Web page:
After Vatican officials were forced to answer questions last week at the UN about the Vatican's handling of sexual abuse of minor by Catholic religious officials, Anne Barrett Doyle of Bishop Accountability emailed Bishop Accountability supporters an article entitled "UN Grills the Vatican: 5 Remarkable Moments." The article is apparently slated to appear in Bishop Accountability's online journal The Monitor, but I haven't yet seen it uploaded at that site.
However, Frank Douglas has helpfully published this document at his Voices from the Desert site. Among the five noteworthy moments in the recent UN grilling of the Vatican, here's the first that Doyle highlights:
For the first time, the Vatican had to admit publicly that it still does not require the reporting of child sex crimes to civil authorities. Committee member Jorge Cardona of Spain asked, "Shouldn't the Guidelines [the Vatican's 2011 instructions to bishops' conferences on abuse policies] refer to the fact that in all cases crimes must be reported?" Bishop Charles Scicluna replied, "Our guideline is to follow domestic law." [See more on this issue in our Report.]
The Bishop Accountability report to the UN (which I discussed recently in a previous posting) to which Doyle's statement points notes the following:
The Holy See’s policy of allowing bishops to not inform civil authorities of crimes against children has had devastating results. It has caused abusers to stay in ministry and children to be raped and sodomized.
The spotlight that just shone at the UN is now, of course, shining on Pope Francis, as Jerry Slevin points out in his most recent statement at Christian Catholicism--since, despite the attempt of Archbishop Silvano M. Tomasi and Bishop Charles Scicluna to inform the UN committee that the Vatican has no effective control over its bishops and priests, we all know well that the highly centralized, top-down governing system of the Catholic church places full control of each and every diocese throughout the world in the hands of the Vatican:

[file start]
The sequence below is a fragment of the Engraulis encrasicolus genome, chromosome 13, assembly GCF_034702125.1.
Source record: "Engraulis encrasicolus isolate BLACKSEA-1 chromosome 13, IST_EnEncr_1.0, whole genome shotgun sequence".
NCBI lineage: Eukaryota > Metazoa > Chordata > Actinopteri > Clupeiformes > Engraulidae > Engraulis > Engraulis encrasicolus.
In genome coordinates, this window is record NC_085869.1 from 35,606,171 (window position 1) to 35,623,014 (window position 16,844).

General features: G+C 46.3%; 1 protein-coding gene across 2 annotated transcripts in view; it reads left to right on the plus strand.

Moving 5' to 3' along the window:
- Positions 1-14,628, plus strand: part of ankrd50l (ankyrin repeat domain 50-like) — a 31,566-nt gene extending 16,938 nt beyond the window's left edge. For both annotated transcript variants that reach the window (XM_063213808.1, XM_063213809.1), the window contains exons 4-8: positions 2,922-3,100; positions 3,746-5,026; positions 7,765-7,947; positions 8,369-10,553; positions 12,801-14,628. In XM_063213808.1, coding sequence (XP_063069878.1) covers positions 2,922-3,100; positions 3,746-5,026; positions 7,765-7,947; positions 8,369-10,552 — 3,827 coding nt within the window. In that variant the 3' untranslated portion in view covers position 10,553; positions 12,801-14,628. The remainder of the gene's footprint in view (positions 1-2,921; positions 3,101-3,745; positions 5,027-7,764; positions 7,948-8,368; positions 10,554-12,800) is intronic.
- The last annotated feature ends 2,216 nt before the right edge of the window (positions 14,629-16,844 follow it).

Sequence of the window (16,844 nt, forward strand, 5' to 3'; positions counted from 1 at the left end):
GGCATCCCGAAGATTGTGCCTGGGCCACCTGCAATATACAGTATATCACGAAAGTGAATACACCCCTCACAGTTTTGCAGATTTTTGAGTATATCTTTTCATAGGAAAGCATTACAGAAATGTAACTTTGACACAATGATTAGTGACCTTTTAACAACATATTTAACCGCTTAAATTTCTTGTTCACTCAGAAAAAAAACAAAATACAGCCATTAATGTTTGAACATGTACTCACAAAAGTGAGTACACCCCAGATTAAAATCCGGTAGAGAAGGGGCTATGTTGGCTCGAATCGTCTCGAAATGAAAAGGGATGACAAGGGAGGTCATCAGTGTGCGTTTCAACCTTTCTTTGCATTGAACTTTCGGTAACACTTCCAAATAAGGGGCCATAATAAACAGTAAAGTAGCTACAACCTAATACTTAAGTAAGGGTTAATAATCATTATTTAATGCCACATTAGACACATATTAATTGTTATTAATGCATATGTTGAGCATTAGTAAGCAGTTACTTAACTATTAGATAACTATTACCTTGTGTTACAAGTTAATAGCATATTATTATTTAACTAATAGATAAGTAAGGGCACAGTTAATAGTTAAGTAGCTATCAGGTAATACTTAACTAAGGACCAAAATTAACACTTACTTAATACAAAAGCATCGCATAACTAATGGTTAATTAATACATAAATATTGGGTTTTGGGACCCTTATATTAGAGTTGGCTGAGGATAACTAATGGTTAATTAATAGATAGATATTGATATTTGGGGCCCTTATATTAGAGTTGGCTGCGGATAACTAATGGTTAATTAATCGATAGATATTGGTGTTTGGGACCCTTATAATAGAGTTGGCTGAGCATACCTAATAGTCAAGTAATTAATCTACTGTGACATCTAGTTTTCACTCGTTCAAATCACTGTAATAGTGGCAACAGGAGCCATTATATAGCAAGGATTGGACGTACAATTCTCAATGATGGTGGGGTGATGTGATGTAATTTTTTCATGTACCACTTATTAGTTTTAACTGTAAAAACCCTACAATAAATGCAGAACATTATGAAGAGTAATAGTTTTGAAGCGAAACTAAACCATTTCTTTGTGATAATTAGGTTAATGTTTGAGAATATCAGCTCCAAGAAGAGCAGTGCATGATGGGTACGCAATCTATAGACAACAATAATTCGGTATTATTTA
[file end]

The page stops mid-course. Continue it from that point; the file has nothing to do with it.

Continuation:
As the Francis' honeymoon period winds down, the fundamental question for Catholics arises ever sharply— how "good" can the new pope really be, if he would shelter child predators and their complicit bishops much like his shameful predecessors did? How Good is a Shepherd who does not effectively protect the youngest lambs among the sheep, especially when Jesus clearly mandated the need to protect children?
For National Catholic Reporter, Tom Fox echoes the concern about how Francis's inability or refusal to address the abuse crisis will affect his image:
Despite Pope Francis' heartfelt expressions of lament over priest sex abuse last week, the Geneva hearing suggests to date he does not understand the full magnitude of the related sex abuse issues, or, if he does, is yet unwilling or incapable of responding to it.
I so want Francis to succeed in his multiple reform efforts it is heartbreaking to think he might miss the ball on clergy sex abuse – and cover-up. (With the emphasis here on “cover-up.)
And as Anthea Butler tells Sarah Posner at Religion Dispatches a few days ago,
Pope Francis has been a breath of fresh air, but that does not change the structural issues that need to be dealt with.
Please see this subsequent posting which is a footnote to the one above.